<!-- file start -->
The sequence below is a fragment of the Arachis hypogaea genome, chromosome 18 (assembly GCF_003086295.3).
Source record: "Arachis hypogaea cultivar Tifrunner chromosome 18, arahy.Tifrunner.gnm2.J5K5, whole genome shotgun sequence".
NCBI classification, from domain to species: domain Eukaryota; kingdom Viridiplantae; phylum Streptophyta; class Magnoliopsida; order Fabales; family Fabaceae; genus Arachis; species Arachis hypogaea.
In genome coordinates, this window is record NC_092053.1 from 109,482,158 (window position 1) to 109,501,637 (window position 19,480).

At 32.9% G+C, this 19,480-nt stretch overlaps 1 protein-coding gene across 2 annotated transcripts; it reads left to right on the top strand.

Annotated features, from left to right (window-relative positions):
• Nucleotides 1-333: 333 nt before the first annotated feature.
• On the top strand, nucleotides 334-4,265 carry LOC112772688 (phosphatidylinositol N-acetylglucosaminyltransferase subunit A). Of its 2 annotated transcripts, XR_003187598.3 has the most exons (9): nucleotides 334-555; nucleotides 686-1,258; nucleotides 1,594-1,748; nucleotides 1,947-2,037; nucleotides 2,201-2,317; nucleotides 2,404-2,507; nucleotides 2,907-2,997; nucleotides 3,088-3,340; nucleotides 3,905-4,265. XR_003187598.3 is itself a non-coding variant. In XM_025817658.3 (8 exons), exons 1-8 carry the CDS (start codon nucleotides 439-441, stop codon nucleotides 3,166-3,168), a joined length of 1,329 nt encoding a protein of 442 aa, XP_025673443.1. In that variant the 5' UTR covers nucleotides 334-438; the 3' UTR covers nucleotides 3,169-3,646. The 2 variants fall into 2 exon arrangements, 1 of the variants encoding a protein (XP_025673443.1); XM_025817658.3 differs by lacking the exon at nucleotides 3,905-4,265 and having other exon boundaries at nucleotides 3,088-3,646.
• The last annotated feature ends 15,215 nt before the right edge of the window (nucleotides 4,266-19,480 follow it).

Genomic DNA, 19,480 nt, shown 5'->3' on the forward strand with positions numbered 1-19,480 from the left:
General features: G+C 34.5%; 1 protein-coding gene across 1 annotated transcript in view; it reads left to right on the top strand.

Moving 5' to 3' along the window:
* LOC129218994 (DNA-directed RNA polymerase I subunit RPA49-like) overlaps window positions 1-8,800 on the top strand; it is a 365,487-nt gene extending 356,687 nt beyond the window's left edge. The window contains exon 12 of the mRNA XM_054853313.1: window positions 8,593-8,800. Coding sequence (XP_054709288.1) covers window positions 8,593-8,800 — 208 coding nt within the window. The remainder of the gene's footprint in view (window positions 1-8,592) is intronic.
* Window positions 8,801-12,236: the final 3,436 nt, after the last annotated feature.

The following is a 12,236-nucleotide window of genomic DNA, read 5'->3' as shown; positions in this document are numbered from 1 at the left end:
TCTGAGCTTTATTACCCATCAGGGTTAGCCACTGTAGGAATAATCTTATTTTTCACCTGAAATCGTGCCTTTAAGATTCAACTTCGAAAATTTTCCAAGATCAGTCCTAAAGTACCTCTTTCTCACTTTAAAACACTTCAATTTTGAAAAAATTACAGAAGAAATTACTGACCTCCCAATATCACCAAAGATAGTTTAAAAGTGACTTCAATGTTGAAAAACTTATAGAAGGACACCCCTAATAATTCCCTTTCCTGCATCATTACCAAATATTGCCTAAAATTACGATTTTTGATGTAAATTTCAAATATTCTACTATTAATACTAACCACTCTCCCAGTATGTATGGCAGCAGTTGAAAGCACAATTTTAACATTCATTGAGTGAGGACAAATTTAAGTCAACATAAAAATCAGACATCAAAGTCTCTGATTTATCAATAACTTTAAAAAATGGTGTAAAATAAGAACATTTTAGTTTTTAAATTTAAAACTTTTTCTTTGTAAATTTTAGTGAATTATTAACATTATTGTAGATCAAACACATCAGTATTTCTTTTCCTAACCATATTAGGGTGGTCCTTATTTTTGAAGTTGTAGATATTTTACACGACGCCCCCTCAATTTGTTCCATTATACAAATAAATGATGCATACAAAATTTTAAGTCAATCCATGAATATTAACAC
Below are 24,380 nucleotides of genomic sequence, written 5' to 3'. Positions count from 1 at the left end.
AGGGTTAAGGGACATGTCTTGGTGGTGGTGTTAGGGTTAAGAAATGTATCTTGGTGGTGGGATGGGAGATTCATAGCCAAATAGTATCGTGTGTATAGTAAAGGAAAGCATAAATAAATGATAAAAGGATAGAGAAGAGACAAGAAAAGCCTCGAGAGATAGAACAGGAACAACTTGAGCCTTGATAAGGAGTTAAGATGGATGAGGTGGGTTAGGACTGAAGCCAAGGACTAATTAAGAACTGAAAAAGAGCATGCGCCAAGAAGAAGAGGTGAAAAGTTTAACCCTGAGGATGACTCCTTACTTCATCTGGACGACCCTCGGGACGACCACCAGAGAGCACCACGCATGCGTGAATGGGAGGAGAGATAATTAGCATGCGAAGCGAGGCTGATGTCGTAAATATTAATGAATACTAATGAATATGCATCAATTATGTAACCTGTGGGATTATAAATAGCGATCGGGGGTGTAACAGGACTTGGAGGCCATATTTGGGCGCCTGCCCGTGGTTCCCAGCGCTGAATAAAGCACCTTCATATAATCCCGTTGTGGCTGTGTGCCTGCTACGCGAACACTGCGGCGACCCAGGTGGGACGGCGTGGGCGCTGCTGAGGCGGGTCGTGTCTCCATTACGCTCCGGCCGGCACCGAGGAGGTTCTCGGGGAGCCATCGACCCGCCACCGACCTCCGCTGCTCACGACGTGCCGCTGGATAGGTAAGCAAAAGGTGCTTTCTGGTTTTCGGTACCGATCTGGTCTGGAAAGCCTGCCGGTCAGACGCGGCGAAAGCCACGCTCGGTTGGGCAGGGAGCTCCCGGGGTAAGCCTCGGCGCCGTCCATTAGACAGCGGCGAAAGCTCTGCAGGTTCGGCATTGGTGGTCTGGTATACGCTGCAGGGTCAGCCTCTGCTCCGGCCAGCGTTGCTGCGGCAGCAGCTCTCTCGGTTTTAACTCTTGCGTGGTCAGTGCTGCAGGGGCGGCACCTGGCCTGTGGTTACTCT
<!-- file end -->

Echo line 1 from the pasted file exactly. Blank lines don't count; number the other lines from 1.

The sequence below is a fragment of the Arachis hypogaea genome, chromosome 18 (assembly GCF_003086295.3).